One critical skill for keeping your business up and running is mastering your cash flow. When you have a good handle on your cash flow, you’ll have more money to a use on your business, whether that’s to pay bills or re-invest in new pharmacy services.
Timing is crucial for cash flow. When you make a sale at the register but it hasn’t yet arrived at the bank, you can’t access or use that money.
To minimize the amount of money you have tied up, you can take steps like collecting promptly on your receivables, improving your inventory management, and choosing a POS vendor that converts sales to cash quickly.
Far and away, your inventory costs have the greatest impact on your pharmacy’s profitability. For every business, the less you pay for your goods, the more profit you earn. But for pharmacy, controlling expenses is especially important because of how little control you have on the sell-side of your business.
Getting the most favorable terms on your primary wholesaler contract, maxing out your rebates, and balancing your purchases from secondary suppliers are all great ways to keep your total cost of goods low and profits high. But achieving all those goals is nearly impossible for a busy pharmacy, given how complicated the terms are in every contract and how every single purchase decision affects your rebates.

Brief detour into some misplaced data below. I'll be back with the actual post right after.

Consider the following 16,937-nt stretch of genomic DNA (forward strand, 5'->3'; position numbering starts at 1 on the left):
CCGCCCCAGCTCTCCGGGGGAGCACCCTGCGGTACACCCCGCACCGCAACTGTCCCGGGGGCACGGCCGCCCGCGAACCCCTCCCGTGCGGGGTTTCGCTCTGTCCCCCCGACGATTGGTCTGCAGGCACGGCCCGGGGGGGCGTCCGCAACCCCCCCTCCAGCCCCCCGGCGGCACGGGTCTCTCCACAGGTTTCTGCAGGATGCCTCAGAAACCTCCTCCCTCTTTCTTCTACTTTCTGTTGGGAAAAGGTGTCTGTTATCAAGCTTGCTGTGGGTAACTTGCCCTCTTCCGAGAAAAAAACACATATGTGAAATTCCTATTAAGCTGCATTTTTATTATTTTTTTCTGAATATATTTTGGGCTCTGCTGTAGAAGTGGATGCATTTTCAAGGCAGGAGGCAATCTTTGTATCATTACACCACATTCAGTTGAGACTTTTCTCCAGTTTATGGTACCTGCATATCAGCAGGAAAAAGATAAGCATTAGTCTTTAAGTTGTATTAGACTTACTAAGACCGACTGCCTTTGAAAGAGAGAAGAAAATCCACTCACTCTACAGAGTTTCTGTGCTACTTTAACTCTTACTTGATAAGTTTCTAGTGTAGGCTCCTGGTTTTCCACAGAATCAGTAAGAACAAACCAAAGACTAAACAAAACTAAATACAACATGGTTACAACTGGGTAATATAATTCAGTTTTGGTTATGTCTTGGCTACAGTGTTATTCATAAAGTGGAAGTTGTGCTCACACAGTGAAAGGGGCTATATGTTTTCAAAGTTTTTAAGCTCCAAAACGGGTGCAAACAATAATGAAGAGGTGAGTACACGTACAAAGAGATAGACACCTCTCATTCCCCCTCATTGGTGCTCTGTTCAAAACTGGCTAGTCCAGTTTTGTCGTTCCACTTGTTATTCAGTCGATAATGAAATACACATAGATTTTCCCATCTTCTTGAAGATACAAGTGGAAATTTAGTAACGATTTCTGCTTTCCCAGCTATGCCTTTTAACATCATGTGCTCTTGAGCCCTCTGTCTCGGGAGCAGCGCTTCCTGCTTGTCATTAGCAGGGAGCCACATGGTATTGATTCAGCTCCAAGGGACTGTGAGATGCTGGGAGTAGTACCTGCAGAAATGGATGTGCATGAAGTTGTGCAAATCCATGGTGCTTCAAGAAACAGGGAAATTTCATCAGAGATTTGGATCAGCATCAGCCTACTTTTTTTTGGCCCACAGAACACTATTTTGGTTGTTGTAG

ProfitGuard®, a different take on a buying group, ensures pharmacies get the best costs of goods possible. It guarantees a better contract than you have now (an actual guarantee), and it offers a proprietary analytic tool to help pharmacies maximize wholesaler rebates and savings on their inventory every day. By automatically analyzing every purchase and every contract incentive to ensure every drug you buy from your primary or secondary wholesaler results in maximal rebates and savings, the tool gives you the lowest net cost of inventory for your pharmacy. For the average pharmacy, receiving your full rebates and savings could result in tens of thousands of dollars per month in pure profit.
“It’s the industry game changer for the independent pharmacy owner or operator,” says Huy Duong, owner of Dale’s Pharmacy in Colorado. “There’s nothing out there like it on the market.”
Getting the most out of your primary wholesaler contract is the best way to manage your cost of goods, but there are times when your primary wholesaler might not have the best price or might be out of the NDC you need. When these situations inevitably arise, you need to have a reliable secondary supplier to help keep your cost of goods manageable.
BuyLine®, an NABP-accredited secondary supplier, offers a full line of brands, generics, OTCs, and controls at the lowest prices in the secondary market. In addition to having low list prices, BuyLine also rewards purchases with cash rebates and significant discounts on brands. Earn up to an additional 10% cash rebate on generics and up to WAC -4% on brand.